"The African National Congress views the granting by Canada of a refugee status to South African citizen Brandon Huntley on the grounds that Africans would ‘persecute’ him, as racist," it said in a statement.
"We find the claim by Huntley to have been attacked seven times by Africans due his skin colour ‘without any police intervention’ sensational and alarming.
"Canada’s reasoning for granting Huntley a refugee status can only serve to perpetuate racism," said the ANC.
The ruling party said President Jacob Zuma has made it very clear that the government would tackle South Africa’s high crime rate, with its annual murder rate standing at around 18 000.
"There are no doubts about the government’s commitment to fight crime in the country. During his 2009 State of the Nation address, President Jacob Zuma made it clear that government would – with the support of all organs of civil society – move with speed in addressing crime."
News24.com reported on Tuesday that Canada had granted South African citizen Huntley refugee status, because the South African government could not protect him from persecution by "African South Africans".
The Canadian newspaper, the Ottawa Sun, quoted a representative of the SA High Commission in Ottawa, Anesh Maistry, as saying South Africa had taken note of the decision, reported News24.com.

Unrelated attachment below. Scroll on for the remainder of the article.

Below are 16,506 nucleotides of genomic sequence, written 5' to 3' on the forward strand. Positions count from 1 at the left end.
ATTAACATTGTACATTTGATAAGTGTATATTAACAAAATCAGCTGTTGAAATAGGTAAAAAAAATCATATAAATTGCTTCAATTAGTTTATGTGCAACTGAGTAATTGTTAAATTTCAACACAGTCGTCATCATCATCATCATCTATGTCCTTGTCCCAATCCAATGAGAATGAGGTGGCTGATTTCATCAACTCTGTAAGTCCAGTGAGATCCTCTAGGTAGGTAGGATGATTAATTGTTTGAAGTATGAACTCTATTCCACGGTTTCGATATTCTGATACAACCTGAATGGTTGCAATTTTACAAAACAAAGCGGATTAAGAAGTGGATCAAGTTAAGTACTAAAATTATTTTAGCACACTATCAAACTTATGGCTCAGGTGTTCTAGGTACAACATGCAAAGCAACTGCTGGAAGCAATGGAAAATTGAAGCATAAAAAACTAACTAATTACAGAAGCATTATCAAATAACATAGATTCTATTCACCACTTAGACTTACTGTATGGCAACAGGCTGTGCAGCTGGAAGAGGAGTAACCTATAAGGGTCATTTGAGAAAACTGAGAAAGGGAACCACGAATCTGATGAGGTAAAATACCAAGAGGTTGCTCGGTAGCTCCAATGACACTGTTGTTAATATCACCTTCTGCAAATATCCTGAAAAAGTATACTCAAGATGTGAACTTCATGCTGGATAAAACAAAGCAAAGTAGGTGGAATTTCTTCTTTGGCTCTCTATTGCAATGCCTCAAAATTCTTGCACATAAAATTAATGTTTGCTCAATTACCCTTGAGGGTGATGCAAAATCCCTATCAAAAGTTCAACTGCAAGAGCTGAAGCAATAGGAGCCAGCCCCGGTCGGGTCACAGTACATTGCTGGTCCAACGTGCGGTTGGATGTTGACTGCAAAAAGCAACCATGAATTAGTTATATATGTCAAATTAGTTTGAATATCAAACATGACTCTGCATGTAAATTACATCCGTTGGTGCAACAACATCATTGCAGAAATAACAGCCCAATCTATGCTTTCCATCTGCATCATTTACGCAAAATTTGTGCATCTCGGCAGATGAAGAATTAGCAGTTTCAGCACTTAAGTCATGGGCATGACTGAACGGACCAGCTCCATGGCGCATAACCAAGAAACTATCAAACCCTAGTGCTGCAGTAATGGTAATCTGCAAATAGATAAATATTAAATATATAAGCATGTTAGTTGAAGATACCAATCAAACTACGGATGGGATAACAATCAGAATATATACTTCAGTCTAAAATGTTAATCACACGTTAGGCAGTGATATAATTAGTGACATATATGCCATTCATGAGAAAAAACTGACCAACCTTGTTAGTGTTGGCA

Maistry told News24.com that Canada was a sovereign country that made its own laws.
The Ottawa Sun reported that Huntley had provided "clear and convincing proof of the South African government’s inability or unwillingness to protect him" to a Canadian immigration and refugee board.
His evidence showed "a picture of indifference and inability or unwillingness" of the South African government to protect "white South Africans from persecution by African South Africans", said tribunal panel chair William Davis.
"I find that the claimant would stand out like a ‘sore thumb’ due to his colour in any part of the country," said Davis.
Home affairs spokesman Ronnie Mamoepa said the government was "disgusted" by the ruling, describing it as "baseless allegations against our people and our country".
"It would have been courteous for the Canadian government to allow the South African government to respond to the allegations," Mamoepa told News24.com.
Huntley, who grew up in Mowbray, Cape Town, said he had been attacked seven times by black South Africans and was called a "white dog" and a "settler".
"There’s a hatred of what we did to them and it’s all about the colour of your skin," Huntley reportedly said.
Huntley travelled to Canada on a six-month work permit in 2004 and returned to Canada in 2005, living there illegally until he made a refugee claim in April 2008, the Ottawa Sun reported.
South African civil rights organisation AfriForum said the South African government should view the ruling "in a serious light".
"South Africa’s human rights record has already suffered serious damage as a result of the seemingly uncontrolled crime in the country," said spokesperson Willie Spies.
"Urgent deliberation is required now and therefore a task team of experts from minority communities should be appointed to investigate the fears which result in emigration," he said.